New to composting? Read on this 4 step COMPOSTING guide to learn everything you need to know to make your own compost!
For thousands of years, gardeners have been using the rich nutrients found in organic matter to boost the health of their flower beds, shrubs, and lawns. At times, composting can be smelly, unsightly, and a bit of chore (especially in winter, when you have to run outside in your socks to compost kitchen scraps). However, if done correctly, the level of effort is minimal and the rewards rather delightful.
A lot of inexperienced gardeners are put off by the notion of composting because they don’t want food and garden debris rotting in a corner of their yard. Yet, this is easily rectified with the use of a special composting bin or container. These are very cheap to buy and create a dedicated, hygienic space for all of your valuable waste.
If you have never composted before, you’ll be amazed at how easy it is. Just follow the four step process outlined in this simple composting guide.
Step One: Set up the Compost Bin
First things first; you need to allocate an area of your garden for composting and get yourself a suitable container. One of the best reasons to compost is because it does wonders for the health of the garden plants and your lawn. If combined with a high-quality lawn seed, you’ll have the best grass on the block in no time.
You can, essentially, create a compost bin or container from almost anything. The important points are that it must allow air to circulate and provide easy access to the compost once it is ready to be used. While ‘bin-less’ composting is just as effective, it can end up attracting all kinds of pests, so it is not advised, especially in small urban areas.
Step Two: Gather Your Tools
Composting is a really inexpensive activity. You probably already have a suitable container lying around the house somewhere and everything else is non-essential. You probably do want a pair of thick gardening gloves for comfort, though, because handling compost is not always nice.
It is useful to have an aerator as well because it creates air pockets within the compost pile and encourages oxygen to circulate. You can buy a special tool, but ultimately, anything kind of long stick will do – a pitchfork works perfectly. Check that you have a shovel in the shed or garden that can be used for taking the compost out of the container.
Step Three: Start Adding to the Pile
Now, you’re ready to start composting. The trick is to make it a normal and effortless part of life. It is something that should become second nature. Instead of throwing kitchen scraps out for landfill, take them outside to the pile. There are certain things that you should never compost, so take note of the following items. Here, in this article you can read about things you should avoid composting!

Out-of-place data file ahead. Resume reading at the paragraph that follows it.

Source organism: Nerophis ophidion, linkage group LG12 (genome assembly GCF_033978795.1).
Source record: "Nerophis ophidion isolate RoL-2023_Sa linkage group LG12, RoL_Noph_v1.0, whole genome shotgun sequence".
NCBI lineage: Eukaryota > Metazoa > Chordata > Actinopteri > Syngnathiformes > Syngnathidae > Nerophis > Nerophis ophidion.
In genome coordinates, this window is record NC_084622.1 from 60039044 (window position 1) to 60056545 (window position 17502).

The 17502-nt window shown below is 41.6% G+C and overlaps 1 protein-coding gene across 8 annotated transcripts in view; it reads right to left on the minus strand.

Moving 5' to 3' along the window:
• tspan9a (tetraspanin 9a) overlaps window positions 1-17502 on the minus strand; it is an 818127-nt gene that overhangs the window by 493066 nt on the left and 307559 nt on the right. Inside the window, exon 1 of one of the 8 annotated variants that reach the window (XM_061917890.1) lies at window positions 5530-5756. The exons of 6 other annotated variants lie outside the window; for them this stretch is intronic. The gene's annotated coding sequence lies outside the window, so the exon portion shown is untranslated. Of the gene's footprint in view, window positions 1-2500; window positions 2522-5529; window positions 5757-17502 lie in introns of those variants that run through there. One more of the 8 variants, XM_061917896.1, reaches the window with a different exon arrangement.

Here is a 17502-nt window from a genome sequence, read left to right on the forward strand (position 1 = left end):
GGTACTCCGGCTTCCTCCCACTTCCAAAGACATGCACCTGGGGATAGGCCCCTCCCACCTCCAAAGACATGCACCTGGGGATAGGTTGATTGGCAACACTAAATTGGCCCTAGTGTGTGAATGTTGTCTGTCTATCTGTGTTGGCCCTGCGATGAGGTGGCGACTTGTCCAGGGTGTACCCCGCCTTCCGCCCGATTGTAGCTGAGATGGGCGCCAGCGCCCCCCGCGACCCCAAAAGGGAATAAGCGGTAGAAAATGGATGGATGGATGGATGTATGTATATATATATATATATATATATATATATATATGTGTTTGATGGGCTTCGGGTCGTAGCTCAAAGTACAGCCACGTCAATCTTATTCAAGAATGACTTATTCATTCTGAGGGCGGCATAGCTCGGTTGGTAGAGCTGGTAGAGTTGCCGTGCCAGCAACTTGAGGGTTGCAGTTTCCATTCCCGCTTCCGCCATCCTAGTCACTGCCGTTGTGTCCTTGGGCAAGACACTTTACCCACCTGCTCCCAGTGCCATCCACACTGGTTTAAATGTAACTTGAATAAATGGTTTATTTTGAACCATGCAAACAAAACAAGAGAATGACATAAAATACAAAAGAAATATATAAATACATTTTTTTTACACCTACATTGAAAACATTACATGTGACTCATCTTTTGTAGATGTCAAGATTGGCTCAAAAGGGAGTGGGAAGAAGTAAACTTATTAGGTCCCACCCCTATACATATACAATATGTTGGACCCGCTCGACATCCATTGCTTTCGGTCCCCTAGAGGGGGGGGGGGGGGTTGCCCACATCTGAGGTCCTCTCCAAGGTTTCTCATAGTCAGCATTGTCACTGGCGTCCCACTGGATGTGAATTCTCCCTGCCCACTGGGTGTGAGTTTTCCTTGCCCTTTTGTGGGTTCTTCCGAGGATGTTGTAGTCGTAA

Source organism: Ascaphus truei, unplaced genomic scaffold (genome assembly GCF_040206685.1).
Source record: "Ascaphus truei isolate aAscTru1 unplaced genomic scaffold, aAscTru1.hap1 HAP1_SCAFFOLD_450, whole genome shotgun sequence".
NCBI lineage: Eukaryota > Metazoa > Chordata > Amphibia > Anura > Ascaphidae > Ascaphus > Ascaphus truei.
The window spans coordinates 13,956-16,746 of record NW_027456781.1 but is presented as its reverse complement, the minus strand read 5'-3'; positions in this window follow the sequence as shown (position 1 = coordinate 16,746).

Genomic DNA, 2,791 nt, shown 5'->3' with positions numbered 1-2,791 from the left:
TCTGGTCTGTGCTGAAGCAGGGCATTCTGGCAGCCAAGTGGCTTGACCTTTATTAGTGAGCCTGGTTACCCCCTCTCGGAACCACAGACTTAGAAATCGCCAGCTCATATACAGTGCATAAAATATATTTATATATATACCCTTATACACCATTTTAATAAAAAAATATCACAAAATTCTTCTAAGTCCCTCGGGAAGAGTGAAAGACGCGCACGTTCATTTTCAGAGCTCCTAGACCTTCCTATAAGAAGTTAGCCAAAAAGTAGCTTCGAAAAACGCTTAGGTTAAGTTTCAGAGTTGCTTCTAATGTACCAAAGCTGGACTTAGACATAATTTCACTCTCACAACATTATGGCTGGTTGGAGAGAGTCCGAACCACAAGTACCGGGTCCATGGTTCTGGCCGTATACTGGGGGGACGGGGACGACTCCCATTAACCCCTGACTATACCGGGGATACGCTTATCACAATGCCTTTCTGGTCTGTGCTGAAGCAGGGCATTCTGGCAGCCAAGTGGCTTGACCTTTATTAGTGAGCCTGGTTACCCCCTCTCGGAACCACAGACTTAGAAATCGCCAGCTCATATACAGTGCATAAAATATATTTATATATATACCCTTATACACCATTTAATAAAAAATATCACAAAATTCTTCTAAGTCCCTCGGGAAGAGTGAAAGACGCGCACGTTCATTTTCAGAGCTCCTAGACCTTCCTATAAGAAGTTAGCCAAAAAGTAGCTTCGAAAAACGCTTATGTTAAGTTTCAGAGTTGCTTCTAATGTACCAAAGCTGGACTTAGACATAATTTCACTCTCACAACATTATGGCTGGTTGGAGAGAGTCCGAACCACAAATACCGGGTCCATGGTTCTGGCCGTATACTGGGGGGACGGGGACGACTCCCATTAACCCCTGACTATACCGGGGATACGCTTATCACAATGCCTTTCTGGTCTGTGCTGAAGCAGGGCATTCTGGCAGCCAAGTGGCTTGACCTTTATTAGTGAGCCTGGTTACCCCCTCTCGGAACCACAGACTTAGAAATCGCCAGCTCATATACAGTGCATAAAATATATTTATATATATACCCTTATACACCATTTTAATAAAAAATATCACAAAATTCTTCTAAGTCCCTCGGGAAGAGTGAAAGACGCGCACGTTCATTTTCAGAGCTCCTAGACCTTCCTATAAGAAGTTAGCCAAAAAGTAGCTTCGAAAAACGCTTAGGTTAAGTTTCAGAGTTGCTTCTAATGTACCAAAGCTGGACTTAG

Suitable waste includes grass clippings, hay, tea bags, coffee grounds, eggshells, leaves, wood chips, fruit and vegetable peels, and paper. Unsuitable items include pet waste, treated wood, animal bones, cooking oils, cooked ingredients, meat, treated paper, and dairy products. You don’t want anything in your bin that is unhygienic to be around during decomposition (meat is a good example).
Step Four: Wait for the Compost to Be Ready
Your access point to the container should allow you to reach the bottom layer because this is the stuff that will be ready to use first. You can cut a flap out of a plastic bin or buy a container that already has one. The bad news is that a compost pile takes around twelve months to fully mature and become a useful addition to lawns and flower beds. The good news though is that you don’t have to do anything but keep adding the right stuff to it.
Also Read: Best Composting Tips You Should Read
Why Composting is a Dream for Your Lawn
The organic waste that we produce – primarily from the foods that we eat – contains a huge amount of minerals and nitrates. These are essential for the healthy growth of plants and, rather than consigning them to the landfill, a simple nightly trip to the bottom of the garden gives them a second lease of life. Worries about odour and hygiene are not necessary, because of healthy, properly maintained compost piles do not have a strong or unpleasant smell.
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